- A pair of bills, House Bill 99 and Senate Bill 68, aim to create an interstate compact for social workers, allowing certified professionals to easily obtain licenses for multistate practice.
- States joining the compact must meet specific requirements, such as education accreditation and national exam passage, and can issue multistate licenses for certain social work categories.
- The bills also propose the formation of an oversight committee composed of delegates from member states to handle various administrative functions and ensure compliance with the compact’s provisions.
A pair of bills — one in each legislative chamber — was filed on Monday seeking to establish an interstate compact for social workers, allowing certified professionals to streamline licensure across participating states for the purpose of multistate practice.
The measures, House Bill 99 and Senate Bill 68, outline specific licensing and regulatory requirements for states to join, including education accreditation and national qualification exam passage. Notably, states may choose to issue multistate licenses for certain social work categories, even if they do not meet all compact requirements, and home states can charge fees for granting multistate licenses. Once granted multistate certification, practitioners would be able to perform services in multiple states via in-person or telehealth appointments.
Per the language of the House Bill, a professional license issued by a practitioner’s home state will be recognized by all compact member states as certification for social work authorization.
“A multistate license issued by a home state to a resident in that state shall be recognized by all compact member states as authorizing social work practice under a multistate authorization to practice corresponding to each category of licensure regulated in each member state,” the bill reads.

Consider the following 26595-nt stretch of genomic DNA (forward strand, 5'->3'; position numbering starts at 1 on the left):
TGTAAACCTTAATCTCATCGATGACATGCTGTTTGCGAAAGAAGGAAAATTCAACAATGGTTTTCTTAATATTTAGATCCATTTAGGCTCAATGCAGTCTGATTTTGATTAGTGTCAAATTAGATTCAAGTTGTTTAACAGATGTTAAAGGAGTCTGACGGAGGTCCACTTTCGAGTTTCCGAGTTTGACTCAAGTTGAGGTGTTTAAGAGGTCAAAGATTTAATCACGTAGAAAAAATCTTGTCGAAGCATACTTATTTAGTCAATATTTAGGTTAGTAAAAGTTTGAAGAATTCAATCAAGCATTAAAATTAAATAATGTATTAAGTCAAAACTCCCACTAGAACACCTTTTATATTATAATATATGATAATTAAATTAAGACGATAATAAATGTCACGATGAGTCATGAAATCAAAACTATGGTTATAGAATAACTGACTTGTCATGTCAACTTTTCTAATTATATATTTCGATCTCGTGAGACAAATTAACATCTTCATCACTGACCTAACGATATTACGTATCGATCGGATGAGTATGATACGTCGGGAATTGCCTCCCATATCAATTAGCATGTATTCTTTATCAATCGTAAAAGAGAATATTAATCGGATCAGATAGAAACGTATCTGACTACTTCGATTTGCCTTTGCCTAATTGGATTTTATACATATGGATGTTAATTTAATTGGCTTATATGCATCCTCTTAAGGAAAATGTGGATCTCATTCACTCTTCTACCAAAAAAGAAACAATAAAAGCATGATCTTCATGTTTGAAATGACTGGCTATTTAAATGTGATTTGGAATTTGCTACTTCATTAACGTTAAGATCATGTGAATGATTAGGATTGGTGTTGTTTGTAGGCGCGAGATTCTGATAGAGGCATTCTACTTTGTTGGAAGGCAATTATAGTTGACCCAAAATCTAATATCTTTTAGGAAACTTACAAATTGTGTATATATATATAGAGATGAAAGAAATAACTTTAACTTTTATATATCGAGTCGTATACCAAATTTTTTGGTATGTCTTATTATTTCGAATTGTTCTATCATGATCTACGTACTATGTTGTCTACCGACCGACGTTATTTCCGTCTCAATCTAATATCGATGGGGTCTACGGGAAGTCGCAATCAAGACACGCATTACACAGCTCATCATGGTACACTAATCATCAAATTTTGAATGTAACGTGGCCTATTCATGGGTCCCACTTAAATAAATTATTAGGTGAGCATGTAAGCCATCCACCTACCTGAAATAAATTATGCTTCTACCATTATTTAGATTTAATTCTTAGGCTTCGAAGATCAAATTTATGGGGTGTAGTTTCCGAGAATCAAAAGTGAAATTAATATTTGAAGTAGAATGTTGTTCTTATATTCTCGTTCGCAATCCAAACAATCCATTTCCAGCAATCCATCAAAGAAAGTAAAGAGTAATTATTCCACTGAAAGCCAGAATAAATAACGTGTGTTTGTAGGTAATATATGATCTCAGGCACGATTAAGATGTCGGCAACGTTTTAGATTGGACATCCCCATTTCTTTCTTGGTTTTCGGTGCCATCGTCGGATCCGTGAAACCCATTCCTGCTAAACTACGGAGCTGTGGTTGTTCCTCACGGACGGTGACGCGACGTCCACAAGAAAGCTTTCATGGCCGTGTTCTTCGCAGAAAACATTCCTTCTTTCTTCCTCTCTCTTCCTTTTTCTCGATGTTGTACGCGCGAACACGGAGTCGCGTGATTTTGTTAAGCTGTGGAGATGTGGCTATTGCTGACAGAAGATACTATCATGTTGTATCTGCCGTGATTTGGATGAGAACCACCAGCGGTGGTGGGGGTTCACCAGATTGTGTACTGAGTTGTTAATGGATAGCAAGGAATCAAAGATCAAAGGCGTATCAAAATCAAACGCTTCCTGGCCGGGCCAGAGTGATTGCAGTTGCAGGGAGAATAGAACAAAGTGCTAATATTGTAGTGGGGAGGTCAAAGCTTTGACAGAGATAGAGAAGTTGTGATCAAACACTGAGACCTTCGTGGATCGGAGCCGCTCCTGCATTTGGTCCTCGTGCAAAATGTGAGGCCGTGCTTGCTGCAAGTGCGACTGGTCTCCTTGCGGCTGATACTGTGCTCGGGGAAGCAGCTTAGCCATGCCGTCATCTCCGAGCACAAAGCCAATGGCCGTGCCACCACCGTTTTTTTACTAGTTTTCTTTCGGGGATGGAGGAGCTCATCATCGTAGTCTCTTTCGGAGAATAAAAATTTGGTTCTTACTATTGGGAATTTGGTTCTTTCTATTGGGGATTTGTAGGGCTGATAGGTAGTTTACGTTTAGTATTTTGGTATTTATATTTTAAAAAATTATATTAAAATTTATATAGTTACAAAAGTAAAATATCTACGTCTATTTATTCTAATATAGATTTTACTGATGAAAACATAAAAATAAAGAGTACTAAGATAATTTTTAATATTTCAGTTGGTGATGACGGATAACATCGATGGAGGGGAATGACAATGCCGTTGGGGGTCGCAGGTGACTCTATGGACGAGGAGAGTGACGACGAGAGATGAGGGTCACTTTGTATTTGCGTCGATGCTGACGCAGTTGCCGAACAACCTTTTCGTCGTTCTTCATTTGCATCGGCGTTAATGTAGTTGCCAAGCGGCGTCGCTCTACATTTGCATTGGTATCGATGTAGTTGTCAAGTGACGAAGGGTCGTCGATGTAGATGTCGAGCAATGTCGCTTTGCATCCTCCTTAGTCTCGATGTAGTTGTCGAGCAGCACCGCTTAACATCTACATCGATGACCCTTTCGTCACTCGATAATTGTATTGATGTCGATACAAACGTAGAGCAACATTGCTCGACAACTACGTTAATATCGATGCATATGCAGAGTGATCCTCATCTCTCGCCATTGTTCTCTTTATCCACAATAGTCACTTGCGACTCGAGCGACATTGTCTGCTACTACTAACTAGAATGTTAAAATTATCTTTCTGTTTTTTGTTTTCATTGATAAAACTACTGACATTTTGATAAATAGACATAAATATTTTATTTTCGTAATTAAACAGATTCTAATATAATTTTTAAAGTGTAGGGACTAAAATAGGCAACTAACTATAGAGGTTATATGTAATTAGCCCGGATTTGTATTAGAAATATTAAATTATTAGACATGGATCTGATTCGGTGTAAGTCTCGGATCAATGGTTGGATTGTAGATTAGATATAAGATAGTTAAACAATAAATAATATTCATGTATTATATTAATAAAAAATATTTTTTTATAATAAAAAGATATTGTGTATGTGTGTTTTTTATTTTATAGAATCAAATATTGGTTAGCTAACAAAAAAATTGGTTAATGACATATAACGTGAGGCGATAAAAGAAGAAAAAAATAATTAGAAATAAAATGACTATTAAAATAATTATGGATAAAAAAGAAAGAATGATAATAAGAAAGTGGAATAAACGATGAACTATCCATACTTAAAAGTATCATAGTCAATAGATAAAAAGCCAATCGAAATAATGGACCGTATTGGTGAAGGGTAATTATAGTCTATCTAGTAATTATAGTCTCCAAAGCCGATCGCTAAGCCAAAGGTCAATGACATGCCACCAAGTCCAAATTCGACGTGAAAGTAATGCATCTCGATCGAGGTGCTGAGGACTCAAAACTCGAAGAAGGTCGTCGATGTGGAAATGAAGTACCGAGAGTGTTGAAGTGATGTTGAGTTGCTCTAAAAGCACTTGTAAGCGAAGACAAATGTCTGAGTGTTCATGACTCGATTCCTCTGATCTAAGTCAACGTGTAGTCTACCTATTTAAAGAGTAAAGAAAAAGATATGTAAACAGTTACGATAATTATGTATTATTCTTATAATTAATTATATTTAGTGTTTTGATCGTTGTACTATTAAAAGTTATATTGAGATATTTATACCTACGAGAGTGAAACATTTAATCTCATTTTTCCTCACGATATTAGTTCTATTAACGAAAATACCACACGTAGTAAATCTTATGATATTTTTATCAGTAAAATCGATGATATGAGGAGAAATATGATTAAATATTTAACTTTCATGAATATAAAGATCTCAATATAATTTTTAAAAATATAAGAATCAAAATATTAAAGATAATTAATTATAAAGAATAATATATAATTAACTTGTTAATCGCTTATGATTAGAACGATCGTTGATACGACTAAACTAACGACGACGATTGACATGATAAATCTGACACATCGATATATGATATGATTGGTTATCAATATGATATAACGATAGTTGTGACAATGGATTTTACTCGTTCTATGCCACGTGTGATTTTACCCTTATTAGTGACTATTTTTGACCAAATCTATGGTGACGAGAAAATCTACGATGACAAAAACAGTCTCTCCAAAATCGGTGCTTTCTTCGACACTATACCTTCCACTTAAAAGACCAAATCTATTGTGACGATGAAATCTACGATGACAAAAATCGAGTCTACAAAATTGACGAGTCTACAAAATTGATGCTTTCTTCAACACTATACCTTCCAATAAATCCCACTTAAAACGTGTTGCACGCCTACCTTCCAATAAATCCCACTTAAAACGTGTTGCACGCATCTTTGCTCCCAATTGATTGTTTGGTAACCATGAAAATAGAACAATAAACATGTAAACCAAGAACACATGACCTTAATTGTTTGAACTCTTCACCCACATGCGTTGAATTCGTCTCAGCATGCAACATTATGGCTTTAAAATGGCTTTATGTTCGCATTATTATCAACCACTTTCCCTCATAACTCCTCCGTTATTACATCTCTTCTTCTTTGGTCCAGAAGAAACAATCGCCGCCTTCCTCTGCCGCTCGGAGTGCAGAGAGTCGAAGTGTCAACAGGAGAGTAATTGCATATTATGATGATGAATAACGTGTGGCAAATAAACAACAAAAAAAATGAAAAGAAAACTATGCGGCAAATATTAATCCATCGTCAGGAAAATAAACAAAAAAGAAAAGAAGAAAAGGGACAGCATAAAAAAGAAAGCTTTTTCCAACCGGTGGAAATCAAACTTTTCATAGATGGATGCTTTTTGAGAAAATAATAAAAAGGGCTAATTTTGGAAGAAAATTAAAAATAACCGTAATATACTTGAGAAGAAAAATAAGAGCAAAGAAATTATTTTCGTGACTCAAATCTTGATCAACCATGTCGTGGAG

The legislation also specifies that active military members or a spouse will be able to designate a home state where the individual has a multistate license, which will be retained during a period of active duty.
The measures further propose the formation of an oversight committee that would operate as an independent entity and be composed of a selected delegate from each member state. The committee would engage in decision-making processes and be granted a wide range of powers, including financial oversight, codes of conduct, and various administrative functions.
“The commission is an instrumentality of the compact states acting jointly and not an instrumentality of any one state,” reads the House bill. “The commission shall come into existence on or after the effective date of the compact. Each member state shall have and be limited to one delegate selected by that member state’s licensing authority.”
Should the Florida Legislature adopt one of the bills, it would go into effect when the statute is enacted into law in the seventh member state.
According to the U.S. Social Worker Workforce Report Card, all 50 states are forecasted to experience a shortage of social workers in the coming years, with the number of states with shortage ratios more severe than the current national ratio will increase from 11 states in 2012 to 30 states by 2030. In totality, the nation will experience a total shortfall of over 195,000 social workers, with the most severe shortages occurring in the western and southern regions of the United States.